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Henry C. Carey on Law and Civilization (Part 2) April 5, 2015

Posted by Christopher Donohue in 20th-Century-Science Historiography, History of Economic Thought, History of the Human Sciences, Natural Philosophy/Anthropo-cosmology, Philosophy of Law.
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In my previous post on the 19th century political economist Henry C. Carey I underscored some of his methodological suppositions (his Newtonianism, his Baconianism and his dependence upon William Whewell). I made two further points: first, that Carey’s system-building and his emphasis on man and nature being under the rule of law was typically of social theory penned during the nineteenth century. One finds the same flavor of contention in the work of John William Draper and Henry Buckle, where both authors attempted to bring diverse sorts of information ranging from facts concerning the course of civilization to the laws and regularities of human psychology under one kind of generality, where facts and the laws which they illustrated were exemplars of a well-ordered universe.  This is more or less the purpose too of later sociological reasoning.4a29884r

Depending upon the writer involved, this mammoth reductionism and systems-building, with its consequent determinism, was to differing degrees rhetorical, heuristic, deadly serious, and inconsistent. As importantly, these efforts at system-building and reduction often obscures digressions and departures which form intriguing sub-arguments and sub-systems.


The Intellectual Worlds of Henry C. Carey, Part 1: Some Methodological Notes and the Scientific Sources of the American School of Political Economy in the United States November 30, 2014

Posted by Christopher Donohue in History of Economic Thought, History of the Human Sciences.
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Henry C. Carey (December 15, 1793 – October 13, 1879) was an economist from Philadelphia whose The Harmony of Interests: Agricultural, Manufacturing, and Commercial (1851) has attracted considerable attention for his critique of Ricardian and Malthusian economics. Like Daniel Raymond (1786–1849, who was the first sustained critic of Adam Smith, Thomas R. Malthus and David Ricardo), Carey found in particular Malthus and Ricardo’s laissez-faire outlook and quietism concerning class conflicts, and the unequal distribution of wealth between social classes factually incorrect and morally dubious. Instead, according to Jeffrey P. Sklansky in The Soul’s Economy (2002), Carey contended that “capitalist development naturally leads to class harmony rather than strife and that the free growth of market relations would result in the breakdown of class distinctions altogether, whether between master and slave or between employer and employee…” (80).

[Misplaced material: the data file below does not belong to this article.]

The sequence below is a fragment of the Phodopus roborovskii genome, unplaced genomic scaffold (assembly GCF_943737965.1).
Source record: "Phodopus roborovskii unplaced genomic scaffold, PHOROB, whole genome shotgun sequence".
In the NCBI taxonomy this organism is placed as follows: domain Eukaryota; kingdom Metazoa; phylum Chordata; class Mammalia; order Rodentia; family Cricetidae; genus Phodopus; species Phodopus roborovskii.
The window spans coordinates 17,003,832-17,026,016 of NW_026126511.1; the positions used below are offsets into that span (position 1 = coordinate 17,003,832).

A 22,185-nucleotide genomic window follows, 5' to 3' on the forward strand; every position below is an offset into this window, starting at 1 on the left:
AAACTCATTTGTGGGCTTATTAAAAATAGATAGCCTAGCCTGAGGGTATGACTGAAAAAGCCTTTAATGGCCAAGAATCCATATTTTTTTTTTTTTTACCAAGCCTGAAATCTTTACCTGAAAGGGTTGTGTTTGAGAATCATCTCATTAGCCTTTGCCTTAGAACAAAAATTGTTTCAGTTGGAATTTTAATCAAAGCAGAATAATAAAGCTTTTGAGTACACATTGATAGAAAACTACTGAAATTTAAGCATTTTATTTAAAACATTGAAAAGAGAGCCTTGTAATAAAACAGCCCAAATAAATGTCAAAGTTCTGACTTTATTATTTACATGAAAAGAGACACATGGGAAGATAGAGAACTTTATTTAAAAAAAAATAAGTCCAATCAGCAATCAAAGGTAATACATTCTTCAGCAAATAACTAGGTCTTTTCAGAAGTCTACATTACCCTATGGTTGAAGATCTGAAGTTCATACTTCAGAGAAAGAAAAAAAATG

Schaffer on Machine Philosophy, Pt. 5a: Automata and the Proto-Industrial Ideology of the Enlightenment — History September 18, 2014

Posted by Will Thomas in Schaffer Oeuvre.
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This post continues my look at Simon Schaffer, “Enlightened Automata” in The Sciences in Enlightened Europe, edited by William Clark, Jan Golinski, and Schaffer (Chicago University Press, 1999).

Pin manufacturing, detail of a plate from the Encyclopédie

The division of labor in pin manufacturing.  From the Encyclopédie.

Pt. 4 examined Schaffer’s characterization of an ideology associated with the Enlightenment, reflected in the era’s fascination with automata. This ideology revolved around the belief that physiology, labor, cognition, and social relations could be comprehended in mechanical terms, and governed according to philosophically derived managerial regimens. Pt. 4 also explored Schaffer’s situation of his arguments within a large, diverse, and venerable historiography of the mechanistic aspirations of the Enlightenment.

Pt. 5 turns to look at the historical events that Schaffer marshaled into his history of this ideology.


Richard Ely on Industrial Civilization and Socialism August 22, 2011

Posted by Christopher Donohue in History of Economic Thought, History of the Human Sciences.
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Almost every economist who wrote from the French Revolution to the interwar period (and perhaps even to today)  defined the principles of their economics or political economy along with a narrative of the development of civilization.  Richard Ely was no exception.

Richard Theodore Ely (1854–1943)

As with Smith and Malthus, in Ely’s economics the reader is treated to several prolonged discussions of why savages made tools, what herdsmen were really like, and how medieval towns came into being. Not only did economists from Adam Smith forward have to address the increasingly complexities of land, labor, and capital, as well as banking and finance, but also the emergence of a new kind of civilization, industrial civilization. Ricardo and Marx’s discussions of technology and machinery alone argue for their continuing relevance.